Natural Language Inference models have reached almost human-level performance but their generalisation capabilities have not been yet fully characterized. In particular, sensitivity to small changes in the data is a current area of investigation. In this paper, we focus on the effect of punctuation on such models. Our findings can be broadly summarized as follows: (1) irrelevant changes in punctuation are correctly ignored by the recent transformer models (BERT) while older RNN-based models were sensitive to them. (2) All models, both transformers and RNN-based models, are incapable of taking into account small relevant changes in the punctuation.
High quality datasets for question answering exist in a few languages, but far from all. Producing such datasets for new languages requires extensive manual labour. In this work we look at different methods for using existing datasets to train question-answering models in languages lacking such datasets. We show that machine translation followed by cross-lingual projection is a viable way to create a full question-answering dataset in a new language. We introduce new methods both for bitext alignment, using optimal transport, and for direct cross-lingual projection, utilizing multilingual BERT. We show that our methods produce good Swedish question-answering models without any manual work. Finally, we apply our proposed methods on Spanish and evaluate it on the XQuAD and MLQA benchmarks where we achieve new state-of-the-art values of 80.4 F1 and 62.9 Exact Match (EM) points on the Spanish XQuAD corpus and 70.8 F1 and 53.0 EM on the Spanish MLQA corpus, showing that the technique is readily applicable to other languages.
Homonymy is often used to showcase one of the advantages of context-sensitive word embedding techniques such as ELMo and BERT. In this paper we want to shift the focus to the related but less exhaustively explored phenomenon of polysemy, where a word expresses various distinct but related senses in different contexts. Specifically, we aim to i) investigate a recent model of polyseme sense clustering proposed by Ortega-Andres & Vicente (2019) through analysing empirical evidence of word sense grouping in human similarity judgements, ii) extend the evaluation of context-sensitive word embedding systems by examining whether they encode differences in word sense similarity and iii) compare the word sense similarities of both methods to assess their correlation and gain some intuition as to how well contextualised word embeddings could be used as surrogate word sense similarity judgements in linguistic experiments.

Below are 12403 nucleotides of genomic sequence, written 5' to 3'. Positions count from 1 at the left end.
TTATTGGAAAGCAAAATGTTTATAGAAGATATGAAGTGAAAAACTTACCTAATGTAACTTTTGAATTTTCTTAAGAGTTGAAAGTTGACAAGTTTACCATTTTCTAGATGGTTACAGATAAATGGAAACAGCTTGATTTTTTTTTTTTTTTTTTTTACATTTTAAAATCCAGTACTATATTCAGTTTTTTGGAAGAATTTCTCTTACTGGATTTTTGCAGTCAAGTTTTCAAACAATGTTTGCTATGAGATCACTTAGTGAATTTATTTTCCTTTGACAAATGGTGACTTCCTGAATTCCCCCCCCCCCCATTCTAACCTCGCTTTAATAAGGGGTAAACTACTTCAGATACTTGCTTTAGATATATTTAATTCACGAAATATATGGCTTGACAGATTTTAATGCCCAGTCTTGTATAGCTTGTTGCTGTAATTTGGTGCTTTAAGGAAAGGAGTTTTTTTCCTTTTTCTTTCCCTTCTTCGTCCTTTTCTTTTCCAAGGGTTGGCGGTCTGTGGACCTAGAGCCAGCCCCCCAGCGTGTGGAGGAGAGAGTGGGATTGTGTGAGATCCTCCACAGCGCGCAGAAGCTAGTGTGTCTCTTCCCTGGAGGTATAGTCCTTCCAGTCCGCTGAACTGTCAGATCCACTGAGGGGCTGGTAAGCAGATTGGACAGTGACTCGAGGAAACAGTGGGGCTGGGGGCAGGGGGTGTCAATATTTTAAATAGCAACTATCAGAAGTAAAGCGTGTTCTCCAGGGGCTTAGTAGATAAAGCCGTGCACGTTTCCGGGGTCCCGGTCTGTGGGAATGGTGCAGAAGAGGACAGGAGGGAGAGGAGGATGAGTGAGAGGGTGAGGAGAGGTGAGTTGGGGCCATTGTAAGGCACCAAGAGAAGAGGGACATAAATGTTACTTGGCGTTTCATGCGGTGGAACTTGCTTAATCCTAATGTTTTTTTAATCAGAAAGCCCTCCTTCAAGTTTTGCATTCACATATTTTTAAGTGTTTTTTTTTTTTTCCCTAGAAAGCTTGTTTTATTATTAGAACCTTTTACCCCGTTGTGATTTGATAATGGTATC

We present ongoing research on the relationship between short-term semantic shifts and frequency change patterns by examining the case of the refugee crisis in Austria from 2015 to 2016. Our experiments are carried out on a diachronic corpus of Austrian German, namely a corpus of newspaper articles. We trace the evolution of the usage of words that represent concepts in the context of the refugee crisis by analyzing cosine similarities of word vectors over time as well as similarities based on the words’ nearest neighbourhood sets. In order to investigate how exactly the contextual meanings have changed, we measure cosine similarity between the following pairs of words: words describing the refugee crisis, on the one hand, and words indicating the process of mediatization and politicization of the refugee crisis in Austria proposed by a domain expert, on the other hand. We evaluate our approach against the expert knowledge. The paper presents the current findings and outlines the directions of the future work.